I was raised hardcore Catholic.
No, not the girl in plaid pleated skirts with my button-down twisted in on itself. Not the rule-breaker, the line-walker or the daily devotionalist.
I glared at those who dared to enter the church doors like it was a semi-annual sale at Victoria’s Secret. Like we were selling something for them on those two days they packed into minivans and two-door sports cars and hauled hosts of kids, kids I’d never seen before, into the back pews just before mass began.
Imagine attending someone’s birth and funeral and nothing else. There is no way, I am sure, to know them.
They cannot tell you their stories or tap you on the shoulder as a timid toddler, grabbing hold of your heart so fiercely you forgot you didn’t want to let it go. They cannot coax you out of bed on a Sunday morning when you’d rather face the wall and count the stripes in the wallpaper.
Mostly, though, they cannot help you. Cannot ever be given a chance. Cannot ever be asked for that first dance in middle school with the beat thumping too loud for you to be sure you know what you just agreed to.
Now I know Jesus was not a hip hopper, a hipster kid, a pants-down-to-his-knees type. I know He didn’t call clichés into question or clique His way into the Perfect People Club.
If there had been a middle school dance, though, I am sure He would’ve at least attempted to ask some girl for one measly chance.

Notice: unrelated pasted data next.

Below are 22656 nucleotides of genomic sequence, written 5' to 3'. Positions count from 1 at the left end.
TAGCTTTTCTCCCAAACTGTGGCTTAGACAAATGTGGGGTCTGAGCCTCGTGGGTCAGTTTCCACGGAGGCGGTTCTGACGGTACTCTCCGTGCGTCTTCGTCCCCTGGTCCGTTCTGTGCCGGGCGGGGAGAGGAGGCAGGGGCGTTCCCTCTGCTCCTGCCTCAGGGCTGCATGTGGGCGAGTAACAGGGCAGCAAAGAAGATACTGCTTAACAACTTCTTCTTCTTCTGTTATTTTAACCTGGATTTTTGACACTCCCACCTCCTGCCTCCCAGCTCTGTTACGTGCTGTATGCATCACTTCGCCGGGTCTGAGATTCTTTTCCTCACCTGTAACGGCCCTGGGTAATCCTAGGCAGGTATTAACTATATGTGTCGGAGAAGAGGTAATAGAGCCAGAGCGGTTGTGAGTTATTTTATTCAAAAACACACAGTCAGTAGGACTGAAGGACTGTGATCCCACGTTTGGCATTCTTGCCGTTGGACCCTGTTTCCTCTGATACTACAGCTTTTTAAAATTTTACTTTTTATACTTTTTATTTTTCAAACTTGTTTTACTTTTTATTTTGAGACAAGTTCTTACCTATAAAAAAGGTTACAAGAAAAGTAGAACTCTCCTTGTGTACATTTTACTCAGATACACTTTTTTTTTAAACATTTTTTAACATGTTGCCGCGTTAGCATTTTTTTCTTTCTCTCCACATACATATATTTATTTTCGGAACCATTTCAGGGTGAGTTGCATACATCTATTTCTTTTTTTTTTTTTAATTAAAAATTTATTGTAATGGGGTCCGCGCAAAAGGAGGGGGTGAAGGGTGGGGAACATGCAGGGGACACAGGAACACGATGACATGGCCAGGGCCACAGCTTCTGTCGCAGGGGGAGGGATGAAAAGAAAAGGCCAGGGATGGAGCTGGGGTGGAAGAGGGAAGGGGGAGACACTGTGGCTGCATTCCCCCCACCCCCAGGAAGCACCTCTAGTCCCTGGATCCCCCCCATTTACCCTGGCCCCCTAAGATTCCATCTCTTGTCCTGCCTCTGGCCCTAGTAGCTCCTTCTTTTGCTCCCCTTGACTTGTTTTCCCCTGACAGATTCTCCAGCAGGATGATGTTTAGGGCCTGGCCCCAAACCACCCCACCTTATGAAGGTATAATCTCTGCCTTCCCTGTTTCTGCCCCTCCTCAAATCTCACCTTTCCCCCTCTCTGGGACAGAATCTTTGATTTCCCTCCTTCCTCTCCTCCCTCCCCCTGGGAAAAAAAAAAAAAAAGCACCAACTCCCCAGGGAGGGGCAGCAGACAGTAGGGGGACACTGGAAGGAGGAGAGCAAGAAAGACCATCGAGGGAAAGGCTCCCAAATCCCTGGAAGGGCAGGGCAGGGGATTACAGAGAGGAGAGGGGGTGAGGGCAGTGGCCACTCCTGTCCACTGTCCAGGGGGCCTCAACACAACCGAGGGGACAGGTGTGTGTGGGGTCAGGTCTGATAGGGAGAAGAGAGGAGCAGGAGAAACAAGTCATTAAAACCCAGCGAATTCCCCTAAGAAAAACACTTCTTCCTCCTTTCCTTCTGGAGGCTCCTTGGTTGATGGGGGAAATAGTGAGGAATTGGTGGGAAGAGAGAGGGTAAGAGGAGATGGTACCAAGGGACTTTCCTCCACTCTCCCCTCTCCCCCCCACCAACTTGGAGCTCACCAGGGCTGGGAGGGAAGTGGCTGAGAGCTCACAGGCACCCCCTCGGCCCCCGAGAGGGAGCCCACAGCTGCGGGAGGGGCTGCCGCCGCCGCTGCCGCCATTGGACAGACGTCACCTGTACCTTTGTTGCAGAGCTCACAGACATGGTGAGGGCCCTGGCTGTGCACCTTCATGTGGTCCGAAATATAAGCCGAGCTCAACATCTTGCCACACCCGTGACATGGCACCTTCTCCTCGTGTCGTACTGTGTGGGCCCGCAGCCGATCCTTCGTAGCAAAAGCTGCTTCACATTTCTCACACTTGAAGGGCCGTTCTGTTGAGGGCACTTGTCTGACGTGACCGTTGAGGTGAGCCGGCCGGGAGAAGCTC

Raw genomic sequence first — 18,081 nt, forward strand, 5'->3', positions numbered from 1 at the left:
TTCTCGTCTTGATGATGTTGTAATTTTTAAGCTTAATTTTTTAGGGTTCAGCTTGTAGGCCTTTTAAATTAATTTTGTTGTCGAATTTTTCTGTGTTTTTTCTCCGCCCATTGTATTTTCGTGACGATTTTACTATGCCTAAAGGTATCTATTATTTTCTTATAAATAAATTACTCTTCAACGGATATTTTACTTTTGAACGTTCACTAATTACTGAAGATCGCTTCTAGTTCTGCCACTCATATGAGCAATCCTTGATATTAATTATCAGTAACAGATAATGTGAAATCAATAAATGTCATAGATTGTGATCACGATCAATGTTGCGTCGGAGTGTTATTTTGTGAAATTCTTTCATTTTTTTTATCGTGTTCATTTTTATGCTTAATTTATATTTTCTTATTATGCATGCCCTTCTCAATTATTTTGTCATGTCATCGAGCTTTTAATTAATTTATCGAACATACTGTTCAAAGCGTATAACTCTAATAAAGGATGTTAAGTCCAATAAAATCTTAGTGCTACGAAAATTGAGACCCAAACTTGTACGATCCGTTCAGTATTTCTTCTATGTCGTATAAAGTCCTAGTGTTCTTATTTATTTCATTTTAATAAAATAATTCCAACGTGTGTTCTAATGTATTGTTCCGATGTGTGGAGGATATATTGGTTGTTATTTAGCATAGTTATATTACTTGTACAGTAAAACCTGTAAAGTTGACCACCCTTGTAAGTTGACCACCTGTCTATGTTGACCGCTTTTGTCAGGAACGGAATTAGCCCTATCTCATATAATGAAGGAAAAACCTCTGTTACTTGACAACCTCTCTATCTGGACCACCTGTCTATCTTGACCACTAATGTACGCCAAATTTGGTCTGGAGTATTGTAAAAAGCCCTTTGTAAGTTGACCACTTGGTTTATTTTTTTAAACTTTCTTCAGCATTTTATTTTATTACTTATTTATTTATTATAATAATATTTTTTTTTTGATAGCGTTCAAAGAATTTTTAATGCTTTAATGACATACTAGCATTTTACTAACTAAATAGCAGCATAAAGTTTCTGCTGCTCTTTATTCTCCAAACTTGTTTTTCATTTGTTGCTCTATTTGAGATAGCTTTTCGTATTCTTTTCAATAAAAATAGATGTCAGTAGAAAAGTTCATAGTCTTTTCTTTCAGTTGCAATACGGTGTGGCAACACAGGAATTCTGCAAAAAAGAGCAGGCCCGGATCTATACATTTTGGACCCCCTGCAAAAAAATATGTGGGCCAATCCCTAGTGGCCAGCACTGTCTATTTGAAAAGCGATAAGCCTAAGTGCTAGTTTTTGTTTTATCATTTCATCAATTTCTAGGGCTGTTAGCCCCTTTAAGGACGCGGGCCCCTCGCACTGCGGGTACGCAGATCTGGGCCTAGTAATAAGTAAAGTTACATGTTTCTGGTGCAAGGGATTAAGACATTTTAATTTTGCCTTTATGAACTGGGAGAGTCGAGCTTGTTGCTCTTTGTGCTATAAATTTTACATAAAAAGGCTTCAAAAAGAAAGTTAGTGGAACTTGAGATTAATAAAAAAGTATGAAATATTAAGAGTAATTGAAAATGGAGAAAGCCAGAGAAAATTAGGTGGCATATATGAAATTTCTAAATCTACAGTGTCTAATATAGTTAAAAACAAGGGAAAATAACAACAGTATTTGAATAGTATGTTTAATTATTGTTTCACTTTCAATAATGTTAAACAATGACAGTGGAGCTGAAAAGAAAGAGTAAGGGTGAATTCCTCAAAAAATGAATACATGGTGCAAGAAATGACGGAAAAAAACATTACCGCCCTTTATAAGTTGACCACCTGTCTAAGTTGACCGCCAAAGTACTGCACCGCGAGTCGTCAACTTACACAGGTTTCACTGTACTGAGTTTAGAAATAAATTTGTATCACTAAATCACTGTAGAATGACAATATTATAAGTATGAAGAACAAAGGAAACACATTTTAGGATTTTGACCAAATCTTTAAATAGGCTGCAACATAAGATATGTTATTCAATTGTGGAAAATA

He was, after all, human for a time.
For as long—and longer than—some of us ever live. For a quest some of us dare to tackle—to etch our belief, aching in our chests, into someone else’s handprints.
And that little goal, albeit small, is something I can understand.
We coax our smaller selves into something bigger, scarier, newer. We rally our troops for something we believe in. We pound a path into the ground with our tapping feet and twirling toes.
I think Jesus was a dancer. A real crooner.
I think He knew the feeling in the pit of your stomach when you’re terrified someone won’t believe in the words spilling from your lips and stage-diving onto their eardrums. Knew the anxiety of Us versus Them lined up on opposite sides of the dimly-lit gymnasium.
Us, the Doers.
Them, the skeptics.
He was a little bit nervous, pushing glasses up the bridge of His nose, staring down at His two left feet. But He knew what He wanted. Knew where He was headed. Knew that someday He’d grow up and take this world by storm.
And you cannot help but wish you’d given those Doers a chance. Sashayed to the in-between and offered them a hand. Met them halfway.
Oh to have met them halfway. To have reached five fingers and two feet and a big bustling brain filled with ideas. To be the second Doer, the first Adopter, the first Believer.
Sometimes, it’s not the Doers we need most. It’s the Believers.
And my, oh my, do we have an army of those waiting for a Doer to sweep them off their feet. They are sitting in plastic folding chairs on the other side of your gymnasium, sipping punch and staining their lips red.
Among the red-stained lip smackers I’ve sat, fingers interlocked in my lap, itching to dance. Finally, I am standing up, pushing forward, sashaying into the center of the tiled floor. Letting this wild ride begin beneath someone else’s disco ball and a different artist’s techno beats.
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